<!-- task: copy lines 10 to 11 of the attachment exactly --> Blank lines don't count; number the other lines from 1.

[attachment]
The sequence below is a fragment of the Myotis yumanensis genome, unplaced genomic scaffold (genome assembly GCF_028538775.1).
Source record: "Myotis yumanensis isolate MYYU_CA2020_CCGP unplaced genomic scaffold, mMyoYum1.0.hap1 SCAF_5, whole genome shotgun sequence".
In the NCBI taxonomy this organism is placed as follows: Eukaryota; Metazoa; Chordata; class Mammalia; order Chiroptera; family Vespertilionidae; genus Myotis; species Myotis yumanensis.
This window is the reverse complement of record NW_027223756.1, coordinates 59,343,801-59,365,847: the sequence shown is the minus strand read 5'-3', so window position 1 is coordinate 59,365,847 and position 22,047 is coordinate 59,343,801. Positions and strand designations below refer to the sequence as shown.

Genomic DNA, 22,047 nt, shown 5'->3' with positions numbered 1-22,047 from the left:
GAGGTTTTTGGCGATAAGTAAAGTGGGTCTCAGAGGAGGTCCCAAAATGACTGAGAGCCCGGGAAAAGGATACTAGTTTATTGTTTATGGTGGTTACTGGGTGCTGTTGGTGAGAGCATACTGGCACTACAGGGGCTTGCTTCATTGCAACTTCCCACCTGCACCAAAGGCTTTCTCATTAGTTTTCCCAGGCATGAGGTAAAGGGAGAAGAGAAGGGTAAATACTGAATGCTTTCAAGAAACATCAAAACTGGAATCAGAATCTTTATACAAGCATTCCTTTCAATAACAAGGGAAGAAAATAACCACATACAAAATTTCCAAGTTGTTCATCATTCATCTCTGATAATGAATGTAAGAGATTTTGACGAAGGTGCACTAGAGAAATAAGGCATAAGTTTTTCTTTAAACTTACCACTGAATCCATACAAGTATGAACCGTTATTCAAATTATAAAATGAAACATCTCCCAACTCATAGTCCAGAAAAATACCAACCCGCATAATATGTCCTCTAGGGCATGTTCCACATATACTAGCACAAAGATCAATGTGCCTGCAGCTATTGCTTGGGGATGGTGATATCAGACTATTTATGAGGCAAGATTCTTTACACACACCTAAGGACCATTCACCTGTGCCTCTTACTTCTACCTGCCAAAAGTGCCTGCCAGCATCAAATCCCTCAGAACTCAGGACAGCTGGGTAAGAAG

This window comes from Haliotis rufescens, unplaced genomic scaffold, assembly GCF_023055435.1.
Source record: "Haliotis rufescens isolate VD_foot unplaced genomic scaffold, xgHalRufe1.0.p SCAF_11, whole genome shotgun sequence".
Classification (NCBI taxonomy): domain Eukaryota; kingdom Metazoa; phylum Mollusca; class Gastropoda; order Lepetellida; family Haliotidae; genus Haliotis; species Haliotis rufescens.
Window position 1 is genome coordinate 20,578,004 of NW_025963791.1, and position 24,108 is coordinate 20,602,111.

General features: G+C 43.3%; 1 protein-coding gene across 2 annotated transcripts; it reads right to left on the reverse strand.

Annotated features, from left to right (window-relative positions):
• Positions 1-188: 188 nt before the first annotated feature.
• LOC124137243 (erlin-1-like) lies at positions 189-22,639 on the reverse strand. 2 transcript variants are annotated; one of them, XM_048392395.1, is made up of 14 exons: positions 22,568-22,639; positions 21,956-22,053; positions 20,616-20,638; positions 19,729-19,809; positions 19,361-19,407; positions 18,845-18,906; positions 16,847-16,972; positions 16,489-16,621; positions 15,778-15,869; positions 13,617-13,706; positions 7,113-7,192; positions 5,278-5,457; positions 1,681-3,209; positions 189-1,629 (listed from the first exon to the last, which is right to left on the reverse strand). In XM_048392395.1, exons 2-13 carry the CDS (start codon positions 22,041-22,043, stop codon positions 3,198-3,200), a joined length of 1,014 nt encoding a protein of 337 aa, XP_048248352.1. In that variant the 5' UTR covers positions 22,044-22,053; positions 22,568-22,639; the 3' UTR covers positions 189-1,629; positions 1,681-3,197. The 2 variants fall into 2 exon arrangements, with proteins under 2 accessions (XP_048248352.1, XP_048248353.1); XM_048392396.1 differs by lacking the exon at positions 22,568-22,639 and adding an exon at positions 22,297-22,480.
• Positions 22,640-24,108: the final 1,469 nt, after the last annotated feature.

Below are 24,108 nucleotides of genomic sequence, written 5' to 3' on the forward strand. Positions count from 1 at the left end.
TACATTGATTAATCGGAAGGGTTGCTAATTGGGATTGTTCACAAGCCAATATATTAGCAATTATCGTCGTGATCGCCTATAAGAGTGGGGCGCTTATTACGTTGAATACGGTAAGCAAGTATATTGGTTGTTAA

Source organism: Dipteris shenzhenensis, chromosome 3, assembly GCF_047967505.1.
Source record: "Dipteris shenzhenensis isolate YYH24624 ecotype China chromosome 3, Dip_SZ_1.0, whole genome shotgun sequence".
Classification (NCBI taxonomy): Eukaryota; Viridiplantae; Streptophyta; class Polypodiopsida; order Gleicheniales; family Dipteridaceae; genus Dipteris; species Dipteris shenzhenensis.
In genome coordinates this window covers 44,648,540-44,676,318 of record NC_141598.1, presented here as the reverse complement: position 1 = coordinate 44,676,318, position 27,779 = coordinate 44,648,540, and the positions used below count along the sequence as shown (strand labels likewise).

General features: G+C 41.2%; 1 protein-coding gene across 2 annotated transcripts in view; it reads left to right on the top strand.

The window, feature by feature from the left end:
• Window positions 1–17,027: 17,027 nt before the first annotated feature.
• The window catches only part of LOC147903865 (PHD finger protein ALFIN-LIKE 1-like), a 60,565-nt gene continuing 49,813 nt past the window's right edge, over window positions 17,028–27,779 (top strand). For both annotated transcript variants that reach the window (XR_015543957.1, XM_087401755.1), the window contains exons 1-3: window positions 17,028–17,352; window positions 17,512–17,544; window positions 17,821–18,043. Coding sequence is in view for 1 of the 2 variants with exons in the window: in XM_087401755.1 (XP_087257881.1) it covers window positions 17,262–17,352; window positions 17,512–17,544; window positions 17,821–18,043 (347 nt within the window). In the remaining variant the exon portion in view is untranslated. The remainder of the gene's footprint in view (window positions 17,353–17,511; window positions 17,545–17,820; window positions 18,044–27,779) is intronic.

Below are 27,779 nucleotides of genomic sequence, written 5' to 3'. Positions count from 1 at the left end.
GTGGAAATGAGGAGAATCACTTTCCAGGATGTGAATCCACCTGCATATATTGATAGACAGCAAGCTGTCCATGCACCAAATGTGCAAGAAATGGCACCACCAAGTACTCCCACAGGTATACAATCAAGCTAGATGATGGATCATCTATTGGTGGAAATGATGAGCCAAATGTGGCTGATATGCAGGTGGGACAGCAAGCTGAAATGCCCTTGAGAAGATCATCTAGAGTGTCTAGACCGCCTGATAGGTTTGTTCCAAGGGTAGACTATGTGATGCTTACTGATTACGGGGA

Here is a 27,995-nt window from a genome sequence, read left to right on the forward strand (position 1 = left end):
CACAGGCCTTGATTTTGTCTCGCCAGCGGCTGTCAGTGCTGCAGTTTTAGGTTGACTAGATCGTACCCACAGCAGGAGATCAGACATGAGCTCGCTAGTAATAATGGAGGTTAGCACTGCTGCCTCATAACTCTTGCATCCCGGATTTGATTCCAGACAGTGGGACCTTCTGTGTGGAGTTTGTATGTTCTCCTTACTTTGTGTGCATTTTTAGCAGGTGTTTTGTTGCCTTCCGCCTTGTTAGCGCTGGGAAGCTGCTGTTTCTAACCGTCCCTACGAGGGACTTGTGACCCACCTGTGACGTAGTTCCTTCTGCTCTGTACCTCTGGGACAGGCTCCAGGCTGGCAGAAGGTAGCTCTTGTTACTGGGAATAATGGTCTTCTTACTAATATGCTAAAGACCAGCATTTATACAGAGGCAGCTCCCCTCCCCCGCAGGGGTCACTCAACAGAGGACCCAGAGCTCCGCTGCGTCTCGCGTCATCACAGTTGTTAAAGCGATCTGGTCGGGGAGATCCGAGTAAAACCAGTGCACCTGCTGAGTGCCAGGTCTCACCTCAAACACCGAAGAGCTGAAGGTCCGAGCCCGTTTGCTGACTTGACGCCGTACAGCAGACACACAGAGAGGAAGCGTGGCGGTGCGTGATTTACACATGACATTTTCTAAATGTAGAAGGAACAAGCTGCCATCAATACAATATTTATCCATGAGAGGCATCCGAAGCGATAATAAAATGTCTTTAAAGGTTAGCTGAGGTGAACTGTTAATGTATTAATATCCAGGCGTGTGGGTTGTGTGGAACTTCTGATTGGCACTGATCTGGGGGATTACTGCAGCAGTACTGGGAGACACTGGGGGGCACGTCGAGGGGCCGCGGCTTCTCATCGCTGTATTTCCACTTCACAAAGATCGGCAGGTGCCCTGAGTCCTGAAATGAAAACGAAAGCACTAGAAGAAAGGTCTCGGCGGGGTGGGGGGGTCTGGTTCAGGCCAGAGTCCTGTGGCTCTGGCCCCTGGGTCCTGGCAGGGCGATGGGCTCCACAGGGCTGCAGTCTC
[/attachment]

Window position 1 is genome coordinate 20,578,004 of NW_025963791.1, and position 24,108 is coordinate 20,602,111.

General features: G+C 43.3%; 1 protein-coding gene across 2 annotated transcripts; it reads right to left on the reverse strand.